I’ve been inspired recently by Diners, Drive ins and Dives or Triple D as referred to by the host Guy Fieri and have seen a number of recipes for ‘pulled pork’ so I decided to have a go myself.
First the pork itself. On Triple D the cut of pork used is referred to as a Pork Butt. Now in the UK we don’t have such a joint of pork so I needed to find out exactly what the heck a Pork Butt was…A quick google identified that Pork Butt is also referred to as a Boston Butt is a cut of pork that comes from the upper part of the shoulder from the front leg and may contain the blade bone.
Armed with this information I needed to buy the meat? Where do you usually buy your meat from? A local butcher or the supermarket? or Ebay? You can get everything on Ebay so a quick all category search identified a potential pork supplier and with my specific requirements in hand I put my request in for a Pork Butt.
A very speedy response later and my request for a pork butt was sorted – So sorted that I decided to buy two!
So when my couriered package of meat arrived I was really excited to see what a pork butt really looked like. Opening the package was better than Christmas and inside were two lovely looking joints of pork and a bonus bbq sauce – nice touch.
Now the pork looked fantastic but on closer inspection I am not sure I actually got a Pork Butt.
Here it is… If there are any Pork Butt experts out there who could let me know if this is a pork or boston butt or another cut, I would be most grateful?
I actually don’t think it is a Pork Butt but nevertheless this was a fantastic joint of pork and I can recommend my supplier GigPig.
So onto a recipe for my faux pork butt. I wanted to smoke it but realised that I wouldn’t have the time, or perhaps the equipment, for a full smoke so decided to go half and half – smoke it and then slow roast in in the oven.
Again to google to find some handy recipes and I came across this blog called Adventures in Barbecue where someone else had very similar ideas. This led me to another site called amazingribs where a chap called meathead explained the chemistry of smoking and other such wonders such as brining in intricate detail.
I decided against the brining option, although I was really tempted, and decided on a straight rub, smoke and roast approach.
First to the rub – I went for a BBQ spice rub with added fennel seeds and harissa spice for that Egyptian feel
Then I rubbed it in and wrapped in clingfilm and left over night
All wrapped up
After a night in the fridge my pork was ready for a good smoke.
So I sparked up old faithful barbecue, added my woodchips and put my pork on for a long smoke.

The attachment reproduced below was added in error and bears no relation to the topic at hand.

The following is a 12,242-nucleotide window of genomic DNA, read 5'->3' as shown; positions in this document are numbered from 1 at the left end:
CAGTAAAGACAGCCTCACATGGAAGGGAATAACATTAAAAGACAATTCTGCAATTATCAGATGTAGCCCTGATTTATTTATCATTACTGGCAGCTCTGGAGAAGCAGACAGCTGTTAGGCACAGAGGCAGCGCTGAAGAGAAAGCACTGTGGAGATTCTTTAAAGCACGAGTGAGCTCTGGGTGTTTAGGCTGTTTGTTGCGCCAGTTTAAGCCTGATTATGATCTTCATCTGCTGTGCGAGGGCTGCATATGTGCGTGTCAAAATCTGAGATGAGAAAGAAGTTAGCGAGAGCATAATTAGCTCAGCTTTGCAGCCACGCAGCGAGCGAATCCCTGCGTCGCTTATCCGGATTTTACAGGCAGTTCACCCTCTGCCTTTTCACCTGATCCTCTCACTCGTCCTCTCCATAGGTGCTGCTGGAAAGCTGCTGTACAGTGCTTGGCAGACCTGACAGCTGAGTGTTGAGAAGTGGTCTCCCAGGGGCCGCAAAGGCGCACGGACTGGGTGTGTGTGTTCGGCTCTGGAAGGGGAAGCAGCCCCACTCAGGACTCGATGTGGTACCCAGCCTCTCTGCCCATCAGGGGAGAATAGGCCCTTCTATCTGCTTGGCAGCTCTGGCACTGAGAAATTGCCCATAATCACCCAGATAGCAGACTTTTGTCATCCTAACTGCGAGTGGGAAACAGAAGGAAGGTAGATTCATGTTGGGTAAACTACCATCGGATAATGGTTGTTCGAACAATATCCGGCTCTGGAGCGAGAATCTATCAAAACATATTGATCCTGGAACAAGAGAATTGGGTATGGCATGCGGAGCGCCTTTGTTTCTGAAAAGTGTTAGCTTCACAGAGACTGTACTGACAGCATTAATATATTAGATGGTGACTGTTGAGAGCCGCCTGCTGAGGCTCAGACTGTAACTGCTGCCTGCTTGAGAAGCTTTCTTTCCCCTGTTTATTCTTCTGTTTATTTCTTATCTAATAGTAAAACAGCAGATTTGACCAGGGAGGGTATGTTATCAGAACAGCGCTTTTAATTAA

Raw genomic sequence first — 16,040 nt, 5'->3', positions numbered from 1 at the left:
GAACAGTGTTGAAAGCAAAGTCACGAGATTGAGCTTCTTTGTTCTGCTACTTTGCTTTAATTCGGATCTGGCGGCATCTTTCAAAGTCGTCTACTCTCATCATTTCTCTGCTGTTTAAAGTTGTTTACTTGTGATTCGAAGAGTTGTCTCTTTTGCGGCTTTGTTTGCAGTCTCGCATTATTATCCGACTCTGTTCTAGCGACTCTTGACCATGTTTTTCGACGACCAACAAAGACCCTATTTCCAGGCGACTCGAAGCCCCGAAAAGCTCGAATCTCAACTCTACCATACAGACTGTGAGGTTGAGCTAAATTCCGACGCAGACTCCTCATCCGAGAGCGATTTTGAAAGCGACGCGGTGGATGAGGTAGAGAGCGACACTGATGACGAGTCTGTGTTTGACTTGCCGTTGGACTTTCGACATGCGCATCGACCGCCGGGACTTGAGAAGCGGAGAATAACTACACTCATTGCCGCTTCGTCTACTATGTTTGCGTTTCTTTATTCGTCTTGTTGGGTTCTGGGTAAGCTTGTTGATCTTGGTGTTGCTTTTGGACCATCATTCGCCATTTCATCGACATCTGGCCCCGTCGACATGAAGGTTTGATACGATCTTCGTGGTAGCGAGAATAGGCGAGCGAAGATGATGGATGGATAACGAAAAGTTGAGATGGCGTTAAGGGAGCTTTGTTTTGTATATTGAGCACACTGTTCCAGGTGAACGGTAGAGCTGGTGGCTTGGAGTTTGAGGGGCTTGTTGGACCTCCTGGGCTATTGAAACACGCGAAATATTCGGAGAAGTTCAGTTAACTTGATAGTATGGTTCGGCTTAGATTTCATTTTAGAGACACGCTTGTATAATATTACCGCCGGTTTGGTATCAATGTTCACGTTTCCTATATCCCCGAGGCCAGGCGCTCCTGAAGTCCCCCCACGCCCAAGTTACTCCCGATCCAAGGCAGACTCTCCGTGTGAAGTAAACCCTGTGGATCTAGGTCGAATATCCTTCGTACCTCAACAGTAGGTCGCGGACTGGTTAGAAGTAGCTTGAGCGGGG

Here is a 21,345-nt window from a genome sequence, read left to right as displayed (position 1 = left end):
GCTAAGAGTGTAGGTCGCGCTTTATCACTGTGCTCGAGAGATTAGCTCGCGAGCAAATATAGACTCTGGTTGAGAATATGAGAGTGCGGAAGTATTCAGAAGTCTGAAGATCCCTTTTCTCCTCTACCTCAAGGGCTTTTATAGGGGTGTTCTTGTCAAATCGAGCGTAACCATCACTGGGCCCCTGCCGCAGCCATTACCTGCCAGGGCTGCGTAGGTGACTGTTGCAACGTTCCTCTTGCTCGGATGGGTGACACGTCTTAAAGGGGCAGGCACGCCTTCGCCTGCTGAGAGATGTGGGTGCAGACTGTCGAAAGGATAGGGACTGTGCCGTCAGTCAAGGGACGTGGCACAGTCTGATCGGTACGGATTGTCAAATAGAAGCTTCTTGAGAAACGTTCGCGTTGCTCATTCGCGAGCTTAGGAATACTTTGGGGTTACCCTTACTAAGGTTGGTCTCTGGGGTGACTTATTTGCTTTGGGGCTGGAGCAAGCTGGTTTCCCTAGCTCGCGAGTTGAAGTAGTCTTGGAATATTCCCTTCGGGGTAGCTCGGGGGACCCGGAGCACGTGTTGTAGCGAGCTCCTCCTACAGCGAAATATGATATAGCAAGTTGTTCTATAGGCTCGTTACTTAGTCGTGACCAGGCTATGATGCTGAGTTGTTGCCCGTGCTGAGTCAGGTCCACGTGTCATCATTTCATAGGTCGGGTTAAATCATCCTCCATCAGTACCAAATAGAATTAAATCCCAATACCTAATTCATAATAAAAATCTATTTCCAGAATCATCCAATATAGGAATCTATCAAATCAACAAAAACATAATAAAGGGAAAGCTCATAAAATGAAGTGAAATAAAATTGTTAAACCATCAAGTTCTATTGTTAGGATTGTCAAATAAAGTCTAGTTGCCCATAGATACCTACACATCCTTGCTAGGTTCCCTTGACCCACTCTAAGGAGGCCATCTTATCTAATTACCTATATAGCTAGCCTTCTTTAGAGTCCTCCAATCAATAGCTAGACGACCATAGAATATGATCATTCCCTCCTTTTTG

Now this, I’m afraid is where the cooking stepped up a notch and I really didn’t have any time to take any photo’s until I hit the finish line.
But before I show the final spread here is Bill’s Egyptian Party Menu
Smoked Faux Pork Butt
Harissa Lamb Kebabs
Home Smoked Mackerel
Jewelled Pearl Barley Couscous
Roasted Red Pepper Hummus
Green Olive Tapanade
Minted Jersey Royals
Hand Made Pitta Bread
Then of course there was the desserts. As you can see by the photo we had three, well four really, desserts:
GarysKitchen Apricot and Pistachio Birthday Cake and homemade Cheesecake and Blackberry Ice Creams (not shown)
LindasKitchen Strawberry Trifle
Here’s a close up photo of the birthday cake
All in all a good party but GarysKitchen won’t be rushing to cook for 22 people again in a hurry.
I have been wanting to try home smoking for ages and this Christmas received a pack of Cameron’s Hickory Chips from GarysKitchen’s sister-in-law. Despite the name, I decided to give them a go and tried out some hot smoked salmon.
I had my smoking chips, now I just needed to construct my home made smoker. After a bit of googling I found out that with a bit of Heath Robinson construction techniques I could cobble together a smoker using a large pan, a barbecue grill and an old non stick tray.
So onto my salmon. I bought a side of salmon, skinned it and checked for bones and then gave it a splash of vodka and grated some lime zest over it.
I left it for about 15 minutes and the knocked up a simple cure of 1part of salt to 2 parts brown sugar and put this all over the salmon, wrapped it in cling film and stuck it in the fridge for about 3 – 4 hours.
After 3 or 4 hours, remove the salmon and wash off all the cure and pat dry. It will be firmer and a nice colour.
Now ready for the smoking.
Then turn up the heat high and wait for it to start smoking. Mix it up when you see the first signs of smoking so all the rice and chips start smoking.
Get the salmon ready
As soon as you get some smoke build up, get your salmon in and get your lid on. Quick! Otherwise you are likely smoke out your house. Even with my makeshift lid on it was still smoking so open the windows and get the extractor on.
I left the salmon smoking for about 20 minutes, although it could have probably have done with slightly less time, so I’d go for 15 minutes next time.
So after all my efforts this is what I turned out.
It was really good, had a really nice smoky flavour but was still soft and subtle – try it!